How to Build a Drive-In Movie Theatre for your Home
A Drive in Theatre Is a Unique Experience
The concept of drive-in movies started in the 1930’s when New Jersey based inventor Hollingshead put up a movie projector on top of his car and displayed movies on sheets nailed to trees. The concept was widely appreciated and led to a boom that commercialized drive-in movie theatres with allied franchises in snack eating. The high price of real estate and the vast pieces of land that drive-ins required to be worthwhile gradually led to closing down of most drive-ins. Other technologies like television, DVDs, home theatres, and the easy streaming of movies from the internet put the final nails in the coffin of drive in movie theatres.
But now again the same ease of technology and its ease of use is leading to some sort of minor revival of drive in movies, though in a very limited way. It is probably the novelty of the concept for today’s younger generation that is leading to this resurgence, and it may turn out to be just a limited fad. But while the new style entertainment is still getting eyeballs, it may not be a bad idea to learn about how to build your very own homemade drive in movie theatre.
So, what do you need to build a drive in theatre? You would need:
- A piece of land.
- A place to site a projector.
- A DVD player to hook up to the projector.
- A screen or wall surface.
- A means to power up the two appliances above.
- A means to hook up sound to the cars that drive in.
- And an audience.
Land and Equipment
This could even be your own backyard, if it can hold two or a half a dozen cars. You can also look for vacant plots that can be rented out for a night. The place must have an accessible road leading to the property, and that can even be a dirt lane.
The Projector and Setting It Up
A projector able to project a fairly large image is a must. Digital home cinema theatres are more than adequate and should be able to project an image of at least 96 inches with sufficient clarity. For this you may need a light output of at least 1500 lumens. Most home theatres would do so. The concept of mobile movie drive-in theatres is very much here and projectors can even be set up inside a car with a flat windshield.
Flat walls on which you can project the picture are a must. If this is not available find a way to put up a large white cloth of the same size (such as a sheet). You would have to position your projector so that you get the clearest image and still have sufficient room for cars to be parked on either side to view the movie.
The range of this equipment in today’s market is amazing, and the equipment should be compatible with your projector. In fact you can even use a laptop which has a VGA or HDMI output that would easily serve the purpose.
Energizing Your Systems and Getting the Audience
Powering Up the Equipment
If you are using a car as the base for the projector and DVD, you can easily use the battery terminals of your car to power up your equipment through an inverter which will convert the DC power to the required 110 V AC required by most equipments. Do not stint on the capacity of the inverter as this is the heart of your power source. If you require 300w of power, look for an inverter that will give you at least double, if not more, than that output. This is because battery capacity diminishes over time and you may run out of power when you most require it. Portable silent generators can also be used, but the sound is still audible and can be distracting. Alternately set up a separate battery source for your drive in theatre. You can also arrange to run your car if the hum of the engine is acceptable.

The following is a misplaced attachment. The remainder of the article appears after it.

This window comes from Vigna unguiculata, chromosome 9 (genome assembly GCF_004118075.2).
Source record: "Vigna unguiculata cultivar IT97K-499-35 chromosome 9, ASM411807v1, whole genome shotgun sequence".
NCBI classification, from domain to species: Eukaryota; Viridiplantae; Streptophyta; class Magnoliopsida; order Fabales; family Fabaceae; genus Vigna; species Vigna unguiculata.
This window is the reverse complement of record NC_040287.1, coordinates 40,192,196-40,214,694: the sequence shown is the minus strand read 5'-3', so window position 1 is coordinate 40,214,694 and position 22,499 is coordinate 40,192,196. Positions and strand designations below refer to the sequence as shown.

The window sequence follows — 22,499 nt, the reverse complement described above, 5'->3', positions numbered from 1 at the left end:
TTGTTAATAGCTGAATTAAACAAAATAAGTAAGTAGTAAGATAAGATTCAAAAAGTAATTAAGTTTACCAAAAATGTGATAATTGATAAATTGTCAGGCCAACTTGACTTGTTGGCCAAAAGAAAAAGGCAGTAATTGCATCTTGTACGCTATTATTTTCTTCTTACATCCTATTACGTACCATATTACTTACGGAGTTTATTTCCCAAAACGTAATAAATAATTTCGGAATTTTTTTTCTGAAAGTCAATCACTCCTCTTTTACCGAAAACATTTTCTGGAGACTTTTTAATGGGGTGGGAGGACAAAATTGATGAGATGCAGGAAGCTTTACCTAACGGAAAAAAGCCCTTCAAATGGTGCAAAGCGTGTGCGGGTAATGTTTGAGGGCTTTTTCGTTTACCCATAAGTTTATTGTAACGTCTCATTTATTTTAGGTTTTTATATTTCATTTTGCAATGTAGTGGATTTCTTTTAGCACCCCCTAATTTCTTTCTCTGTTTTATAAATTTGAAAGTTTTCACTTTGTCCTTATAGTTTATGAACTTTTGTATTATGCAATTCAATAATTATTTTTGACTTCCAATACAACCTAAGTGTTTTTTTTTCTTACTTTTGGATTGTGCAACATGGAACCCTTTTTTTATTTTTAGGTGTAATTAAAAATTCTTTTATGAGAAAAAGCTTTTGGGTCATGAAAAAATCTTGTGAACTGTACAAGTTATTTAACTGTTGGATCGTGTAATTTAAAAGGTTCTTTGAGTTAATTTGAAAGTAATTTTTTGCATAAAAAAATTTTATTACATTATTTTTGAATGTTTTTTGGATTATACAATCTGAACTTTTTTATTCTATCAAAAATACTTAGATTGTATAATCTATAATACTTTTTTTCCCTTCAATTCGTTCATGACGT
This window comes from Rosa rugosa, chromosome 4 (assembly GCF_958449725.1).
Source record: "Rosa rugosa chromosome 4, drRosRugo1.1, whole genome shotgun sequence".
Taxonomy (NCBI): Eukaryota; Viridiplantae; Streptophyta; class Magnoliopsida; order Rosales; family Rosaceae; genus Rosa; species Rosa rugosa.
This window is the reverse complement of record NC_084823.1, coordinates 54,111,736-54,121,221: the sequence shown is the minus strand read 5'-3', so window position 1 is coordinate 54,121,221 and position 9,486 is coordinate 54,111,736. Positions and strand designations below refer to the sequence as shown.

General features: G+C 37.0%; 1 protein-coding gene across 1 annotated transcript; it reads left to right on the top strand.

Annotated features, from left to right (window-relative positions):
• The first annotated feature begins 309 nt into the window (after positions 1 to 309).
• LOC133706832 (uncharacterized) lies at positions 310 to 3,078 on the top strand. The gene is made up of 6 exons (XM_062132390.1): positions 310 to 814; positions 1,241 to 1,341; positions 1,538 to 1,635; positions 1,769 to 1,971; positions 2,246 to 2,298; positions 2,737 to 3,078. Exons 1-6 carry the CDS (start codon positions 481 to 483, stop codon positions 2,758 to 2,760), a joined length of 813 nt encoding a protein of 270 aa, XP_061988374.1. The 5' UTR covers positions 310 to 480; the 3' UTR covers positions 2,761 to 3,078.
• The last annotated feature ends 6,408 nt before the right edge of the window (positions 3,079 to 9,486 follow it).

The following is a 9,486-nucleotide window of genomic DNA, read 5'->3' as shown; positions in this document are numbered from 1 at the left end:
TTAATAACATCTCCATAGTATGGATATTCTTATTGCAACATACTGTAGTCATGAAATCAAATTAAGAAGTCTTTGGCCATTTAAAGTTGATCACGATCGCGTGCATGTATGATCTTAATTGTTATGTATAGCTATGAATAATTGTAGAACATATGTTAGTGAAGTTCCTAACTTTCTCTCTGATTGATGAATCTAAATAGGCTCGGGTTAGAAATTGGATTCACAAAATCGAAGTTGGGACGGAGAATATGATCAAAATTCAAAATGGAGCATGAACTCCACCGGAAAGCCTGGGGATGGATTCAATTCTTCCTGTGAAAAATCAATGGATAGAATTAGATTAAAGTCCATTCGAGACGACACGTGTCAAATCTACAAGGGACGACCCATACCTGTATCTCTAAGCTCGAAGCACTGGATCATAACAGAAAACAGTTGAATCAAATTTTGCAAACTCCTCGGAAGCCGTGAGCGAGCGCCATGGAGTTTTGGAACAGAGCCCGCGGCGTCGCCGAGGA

The Sound System
For this you need to set up an FM transmitter which would have a range of about 150 feet so that sound is easily transmitted to the sound systems of the cars that would drive in to your theatre. You need to be careful to see that the frequency you use does not clash with other transmitters and may need to do a little research before you can hit on the correct one. Hook up the transmitter to your power source and the sound output on your DVD and you are ready to roll.
The Audience and Other Considerations
Once you have tested your equipment and are sure that it will work, you now have to get those cars in to your drive-in theatre. If the space is restricted, just telling a few friends and acquaintances may more than fill up your lot. Alternatively send out a few SMSs or E-mails and ask for confirmations. Let them know the movie you are screening.
You need to be careful to see that you do not infringe on copyrights and may need to get the permission of the company owning the movie. They may charge you some license fees but it is better to be on the safe side of the law. If you do not charge admission and show the movie to no more people than would fit in your living room or media room, you would not require any other permission. If local police permission is needed, get it, and see that you do not disturb your neighbors.
You can make up your costs by asking for donations, or by setting up some food or cold drink stalls.
And once you have the audience make sure you tell them the frequency to tune in for the sound, and of course, the time of the next show.